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Olympus C-730 Ultra Zoom

3.2 megapixels, a sharp 10x zoom lens, tons of features, and an affordable price!

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Page 3:Design

Review First Posted: 11/25/2002


The Olympus C-730 Ultra Zoom displays the same general body shape and size as the rest of the C-series, though with a slightly larger lens barrel (to accommodate the impressive 10x zoom lens). The silver-toned body is boxy but compact, with a size that fits the hand well, and good balance when you're holding it. External control layout is similar to previous models, with a large Mode dial on top of the camera and an array of control buttons on the back panel. The C-730 Ultra Zoom features a 3.2-megapixel CCD, which delivers a maximum image size of 3,200 x 2,400 pixels with interpolation, or 2048x1536 uninterpolated. This is enough resolution for sharp prints as large as 8x10 inches. The most exciting feature on the C-730 is its 10x zoom lens, with a surprisingly large maximum aperture range of f/2.8-3.5. Besides the exceptional optical zoom, the C-730 also has a 3x digital zoom, although the digital zoom makes the unavoidable tradeoff of lower resolution proportional to the magnification achieved.

The C-730 Zoom measures 4.2 x 3.0 x 3.1 inches (107.5 x 76.4 x 77.5mm), identical in dimensions to its "little brother," the C-720 Ultra Zoom model. A mixture of plastic and thin aluminum body panels keeps the C-730 Zoom relatively light weight at 11.2 ounces (310 grams) without batteries, though it does have a reassuring heft when you pick it up (due in part to the larger lens assembly). The camera won't fit into a shirt pocket, but does have a chance at larger coat pockets and purses. It comes with a neckstrap, but I strongly recommend picking up a soft camera case to protect the C-730 when traveling.

The front of the C-730 is relatively plain, featuring only the lens, self-timer LED, IR remote sensor, and the front lip of the pop-up flash compartment. When fully retracted, the lens barrel projects only about three quarters of an inch beyond the depth of the hand grip, and it extends about another three-quarters of an inch when powered up in any capture mode. When not in use, the lens is protected by a removable plastic lens cap that attaches to the camera with the supplied tether strap. A plastic grip bar on the inside of the handgrip provides firm purchase for your fingers as they wrap around the camera's body.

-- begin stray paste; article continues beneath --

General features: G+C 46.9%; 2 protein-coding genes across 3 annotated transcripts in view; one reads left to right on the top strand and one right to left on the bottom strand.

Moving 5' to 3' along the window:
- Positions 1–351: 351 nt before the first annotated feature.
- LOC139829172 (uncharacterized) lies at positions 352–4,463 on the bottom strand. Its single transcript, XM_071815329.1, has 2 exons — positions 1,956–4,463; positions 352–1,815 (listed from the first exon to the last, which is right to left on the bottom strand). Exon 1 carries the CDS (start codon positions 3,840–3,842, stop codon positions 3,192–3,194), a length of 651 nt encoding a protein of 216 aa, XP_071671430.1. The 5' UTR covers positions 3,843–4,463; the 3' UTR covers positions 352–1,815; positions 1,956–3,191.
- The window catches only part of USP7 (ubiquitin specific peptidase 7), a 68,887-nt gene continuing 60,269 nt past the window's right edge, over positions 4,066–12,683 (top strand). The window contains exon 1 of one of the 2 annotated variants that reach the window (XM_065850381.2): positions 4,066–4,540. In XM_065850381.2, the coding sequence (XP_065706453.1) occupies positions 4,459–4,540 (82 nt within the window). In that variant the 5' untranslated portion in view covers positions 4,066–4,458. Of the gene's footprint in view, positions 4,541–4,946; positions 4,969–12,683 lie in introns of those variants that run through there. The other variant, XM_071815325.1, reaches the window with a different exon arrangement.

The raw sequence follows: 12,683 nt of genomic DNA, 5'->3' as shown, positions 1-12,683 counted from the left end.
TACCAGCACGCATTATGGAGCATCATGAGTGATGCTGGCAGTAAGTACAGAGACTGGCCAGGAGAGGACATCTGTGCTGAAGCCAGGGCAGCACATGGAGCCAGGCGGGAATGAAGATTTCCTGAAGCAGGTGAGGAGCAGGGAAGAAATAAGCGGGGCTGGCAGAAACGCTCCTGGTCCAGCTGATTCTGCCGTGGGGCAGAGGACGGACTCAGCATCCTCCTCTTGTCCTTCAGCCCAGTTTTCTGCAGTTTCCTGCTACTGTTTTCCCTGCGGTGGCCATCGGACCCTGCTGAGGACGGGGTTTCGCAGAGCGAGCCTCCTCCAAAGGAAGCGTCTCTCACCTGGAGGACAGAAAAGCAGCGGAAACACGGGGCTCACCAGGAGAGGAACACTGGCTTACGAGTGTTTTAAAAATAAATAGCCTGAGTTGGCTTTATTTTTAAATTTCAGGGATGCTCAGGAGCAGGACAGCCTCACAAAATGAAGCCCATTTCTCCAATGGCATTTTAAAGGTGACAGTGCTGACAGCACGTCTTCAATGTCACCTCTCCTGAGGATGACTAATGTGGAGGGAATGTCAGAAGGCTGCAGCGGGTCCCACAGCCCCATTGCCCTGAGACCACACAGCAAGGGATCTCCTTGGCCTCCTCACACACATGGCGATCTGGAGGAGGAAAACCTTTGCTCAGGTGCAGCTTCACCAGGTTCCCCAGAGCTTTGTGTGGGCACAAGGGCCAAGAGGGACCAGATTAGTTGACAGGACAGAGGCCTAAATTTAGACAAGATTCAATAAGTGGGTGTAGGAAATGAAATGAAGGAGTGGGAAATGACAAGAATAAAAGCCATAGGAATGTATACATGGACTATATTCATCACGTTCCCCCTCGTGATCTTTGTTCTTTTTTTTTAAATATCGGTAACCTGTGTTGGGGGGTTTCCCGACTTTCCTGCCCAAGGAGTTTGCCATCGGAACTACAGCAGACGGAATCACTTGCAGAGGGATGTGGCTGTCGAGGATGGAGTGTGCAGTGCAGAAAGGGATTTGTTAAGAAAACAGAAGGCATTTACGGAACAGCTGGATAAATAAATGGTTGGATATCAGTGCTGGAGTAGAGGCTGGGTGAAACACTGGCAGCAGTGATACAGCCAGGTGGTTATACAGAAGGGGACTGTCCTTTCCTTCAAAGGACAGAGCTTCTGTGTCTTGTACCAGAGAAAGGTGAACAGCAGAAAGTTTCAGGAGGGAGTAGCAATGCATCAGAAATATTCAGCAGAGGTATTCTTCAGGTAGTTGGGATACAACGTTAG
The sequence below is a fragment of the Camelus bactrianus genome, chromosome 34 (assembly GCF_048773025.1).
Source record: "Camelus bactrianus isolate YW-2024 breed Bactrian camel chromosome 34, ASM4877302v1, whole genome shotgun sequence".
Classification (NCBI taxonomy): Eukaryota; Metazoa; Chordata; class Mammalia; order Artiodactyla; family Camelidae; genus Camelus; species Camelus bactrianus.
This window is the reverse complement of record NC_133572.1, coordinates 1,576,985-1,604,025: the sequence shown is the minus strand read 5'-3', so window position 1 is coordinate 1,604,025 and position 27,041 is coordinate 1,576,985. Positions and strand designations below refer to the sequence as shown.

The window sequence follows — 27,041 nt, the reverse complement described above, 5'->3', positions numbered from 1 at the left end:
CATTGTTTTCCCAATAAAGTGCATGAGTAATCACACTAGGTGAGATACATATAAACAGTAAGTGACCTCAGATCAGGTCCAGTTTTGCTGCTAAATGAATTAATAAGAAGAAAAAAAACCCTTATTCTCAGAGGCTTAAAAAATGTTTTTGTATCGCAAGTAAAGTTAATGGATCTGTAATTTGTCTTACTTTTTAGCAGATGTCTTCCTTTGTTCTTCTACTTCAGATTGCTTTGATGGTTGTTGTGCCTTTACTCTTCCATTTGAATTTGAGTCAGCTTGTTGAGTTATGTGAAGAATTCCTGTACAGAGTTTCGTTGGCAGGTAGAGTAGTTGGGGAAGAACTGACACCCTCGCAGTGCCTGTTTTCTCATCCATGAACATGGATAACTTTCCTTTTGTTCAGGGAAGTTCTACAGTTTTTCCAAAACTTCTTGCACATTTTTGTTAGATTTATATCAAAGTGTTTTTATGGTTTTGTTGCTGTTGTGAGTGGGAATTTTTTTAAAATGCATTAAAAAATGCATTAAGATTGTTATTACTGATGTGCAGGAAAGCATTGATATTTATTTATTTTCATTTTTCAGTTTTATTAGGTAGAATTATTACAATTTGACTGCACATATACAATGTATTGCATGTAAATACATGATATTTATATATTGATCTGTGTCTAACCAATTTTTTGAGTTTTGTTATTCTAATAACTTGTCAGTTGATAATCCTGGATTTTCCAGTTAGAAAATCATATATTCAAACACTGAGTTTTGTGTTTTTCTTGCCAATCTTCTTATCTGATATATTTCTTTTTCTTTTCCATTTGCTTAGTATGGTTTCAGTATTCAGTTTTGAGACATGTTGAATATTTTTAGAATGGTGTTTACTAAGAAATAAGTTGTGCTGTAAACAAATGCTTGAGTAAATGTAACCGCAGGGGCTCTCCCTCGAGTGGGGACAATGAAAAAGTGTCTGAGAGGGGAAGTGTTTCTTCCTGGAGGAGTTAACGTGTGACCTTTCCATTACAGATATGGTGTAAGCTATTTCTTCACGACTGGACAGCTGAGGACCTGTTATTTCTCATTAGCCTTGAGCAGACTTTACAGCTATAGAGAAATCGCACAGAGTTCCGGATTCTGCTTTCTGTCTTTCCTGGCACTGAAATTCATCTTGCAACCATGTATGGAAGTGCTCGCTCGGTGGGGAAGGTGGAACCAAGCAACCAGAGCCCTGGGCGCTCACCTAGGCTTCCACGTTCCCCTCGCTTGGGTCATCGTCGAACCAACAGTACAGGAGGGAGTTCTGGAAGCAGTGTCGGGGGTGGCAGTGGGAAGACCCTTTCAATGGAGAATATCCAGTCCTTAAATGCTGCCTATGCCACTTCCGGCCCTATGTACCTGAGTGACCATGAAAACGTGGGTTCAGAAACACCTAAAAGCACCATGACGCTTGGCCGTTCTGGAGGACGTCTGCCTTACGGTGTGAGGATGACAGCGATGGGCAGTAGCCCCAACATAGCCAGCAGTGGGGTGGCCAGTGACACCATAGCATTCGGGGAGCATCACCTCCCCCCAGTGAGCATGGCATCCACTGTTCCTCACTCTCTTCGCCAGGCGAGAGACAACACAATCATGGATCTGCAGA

On the right side of the camera, the SmartMedia/xD-Picture Card compartment is covered by a hinged, plastic door that opens from the back panel. The center of the compartment door hinge serves as the eyelet for attaching the neckstrap.

On the opposite side of the camera is the connector compartment, which houses the DC-In, A/V Out, and USB connector ports. A hinged plastic door protects the jacks when not in use, and snaps firmly shut. The external flash sync connector is concealed behind a small black circular cover in the lower left hand corner, just below the speaker grille.

The C-730's top panel has only a few controls on it, just the Shutter button (surrounded by the Zoom lever), a Mode dial, and pop-up flash compartment (with a Flash Release button).

The back panel layout is clean and logical, with all of the control buttons positioned above or to the right of the 1.5-inch LCD monitor. The four-way Arrow Pad serves multiple functions depending on the camera's operating mode, and is adjacent just to the right of the display. Arrayed across the top of the back panel are the Self-Timer/Remote / Erase, Spot / Macro (with the added DPOF print feature), and Flash / Protect buttons. Below these are the Power and AE Lock / Rotate buttons. A Display button sits just below the four-way Arrow Pad and controls whether or not the rear-panel LCD is illuminated. The electronic viewfinder in the upper left corner of the camera shows a miniaturized version of the larger LCD display, and features a diopter adjustment dial for eyeglass wearers.

The bottom of the camera holds the battery compartment cover and a plastic screw-mount tripod socket. The tripod socket is just a little too close to the battery compartment to make battery changes easy when mounted on a tripod. (This is a pet peeve of mine, but I recognize that most people don't spend as much time with their digicams locked down to a tripod than I do.)



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